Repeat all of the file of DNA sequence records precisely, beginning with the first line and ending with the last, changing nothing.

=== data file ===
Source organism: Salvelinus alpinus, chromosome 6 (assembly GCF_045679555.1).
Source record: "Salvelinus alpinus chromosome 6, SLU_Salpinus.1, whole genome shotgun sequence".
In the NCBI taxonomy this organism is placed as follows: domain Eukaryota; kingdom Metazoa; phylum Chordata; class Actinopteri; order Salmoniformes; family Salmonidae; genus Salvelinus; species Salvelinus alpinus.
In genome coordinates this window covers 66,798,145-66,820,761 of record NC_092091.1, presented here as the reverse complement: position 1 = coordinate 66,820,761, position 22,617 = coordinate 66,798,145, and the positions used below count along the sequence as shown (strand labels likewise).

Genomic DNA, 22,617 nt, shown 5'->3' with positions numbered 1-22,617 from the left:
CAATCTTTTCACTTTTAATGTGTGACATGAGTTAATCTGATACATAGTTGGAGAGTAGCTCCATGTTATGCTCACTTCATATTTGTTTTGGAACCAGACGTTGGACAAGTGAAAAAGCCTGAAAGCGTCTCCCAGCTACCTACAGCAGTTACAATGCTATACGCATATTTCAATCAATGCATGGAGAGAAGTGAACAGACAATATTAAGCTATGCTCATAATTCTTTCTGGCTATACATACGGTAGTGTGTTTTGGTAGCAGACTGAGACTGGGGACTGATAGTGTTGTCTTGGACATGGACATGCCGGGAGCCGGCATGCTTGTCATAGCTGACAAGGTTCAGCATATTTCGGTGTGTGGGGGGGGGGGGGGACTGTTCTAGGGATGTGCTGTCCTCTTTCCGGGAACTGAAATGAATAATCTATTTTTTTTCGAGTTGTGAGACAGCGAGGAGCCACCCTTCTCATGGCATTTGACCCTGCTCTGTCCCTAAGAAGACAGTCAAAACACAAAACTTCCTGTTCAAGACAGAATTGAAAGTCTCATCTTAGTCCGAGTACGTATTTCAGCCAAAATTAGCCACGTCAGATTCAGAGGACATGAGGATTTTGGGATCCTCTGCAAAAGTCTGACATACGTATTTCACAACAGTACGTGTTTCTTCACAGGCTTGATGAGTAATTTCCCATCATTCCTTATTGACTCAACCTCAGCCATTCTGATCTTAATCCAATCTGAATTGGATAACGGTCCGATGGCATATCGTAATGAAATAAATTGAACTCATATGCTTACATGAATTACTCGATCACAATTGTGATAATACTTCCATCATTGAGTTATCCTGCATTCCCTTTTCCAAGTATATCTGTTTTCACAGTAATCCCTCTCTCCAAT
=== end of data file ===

Source organism: Salvelinus alpinus, chromosome 6 (assembly GCF_045679555.1).
Source record: "Salvelinus alpinus chromosome 6, SLU_Salpinus.1, whole genome shotgun sequence".
In the NCBI taxonomy this organism is placed as follows: domain Eukaryota; kingdom Metazoa; phylum Chordata; class Actinopteri; order Salmoniformes; family Salmonidae; genus Salvelinus; species Salvelinus alpinus.
In genome coordinates this window covers 66,798,145-66,820,761 of record NC_092091.1, presented here as the reverse complement: position 1 = coordinate 66,820,761, position 22,617 = coordinate 66,798,145, and the positions used below count along the sequence as shown (strand labels likewise).

Genomic DNA, 22,617 nt, shown 5'->3' with positions numbered 1-22,617 from the left:
CAATCTTTTCACTTTTAATGTGTGACATGAGTTAATCTGATACATAGTTGGAGAGTAGCTCCATGTTATGCTCACTTCATATTTGTTTTGGAACCAGACGTTGGACAAGTGAAAAAGCCTGAAAGCGTCTCCCAGCTACCTACAGCAGTTACAATGCTATACGCATATTTCAATCAATGCATGGAGAGAAGTGAACAGACAATATTAAGCTATGCTCATAATTCTTTCTGGCTATACATACGGTAGTGTGTTTTGGTAGCAGACTGAGACTGGGGACTGATAGTGTTGTCTTGGACATGGACATGCCGGGAGCCGGCATGCTTGTCATAGCTGACAAGGTTCAGCATATTTCGGTGTGTGGGGGGGGGGGGGGACTGTTCTAGGGATGTGCTGTCCTCTTTCCGGGAACTGAAATGAATAATCTATTTTTTTTCGAGTTGTGAGACAGCGAGGAGCCACCCTTCTCATGGCATTTGACCCTGCTCTGTCCCTAAGAAGACAGTCAAAACACAAAACTTCCTGTTCAAGACAGAATTGAAAGTCTCATCTTAGTCCGAGTACGTATTTCAGCCAAAATTAGCCACGTCAGATTCAGAGGACATGAGGATTTTGGGATCCTCTGCAAAAGTCTGACATACGTATTTCACAACAGTACGTGTTTCTTCACAGGCTTGATGAGTAATTTCCCATCATTCCTTATTGACTCAACCTCAGCCATTCTGATCTTAATCCAATCTGAATTGGATAACGGTCCGATGGCATATCGTAATGAAATAAATTGAACTCATATGCTTACATGAATTACTCGATCACAATTGTGATAATACTTCCATCATTGAGTTATCCTGCATTCCCTTTTCCAAGTATATCTGTTTTCACAGTAATCCCTCTCTCCAAT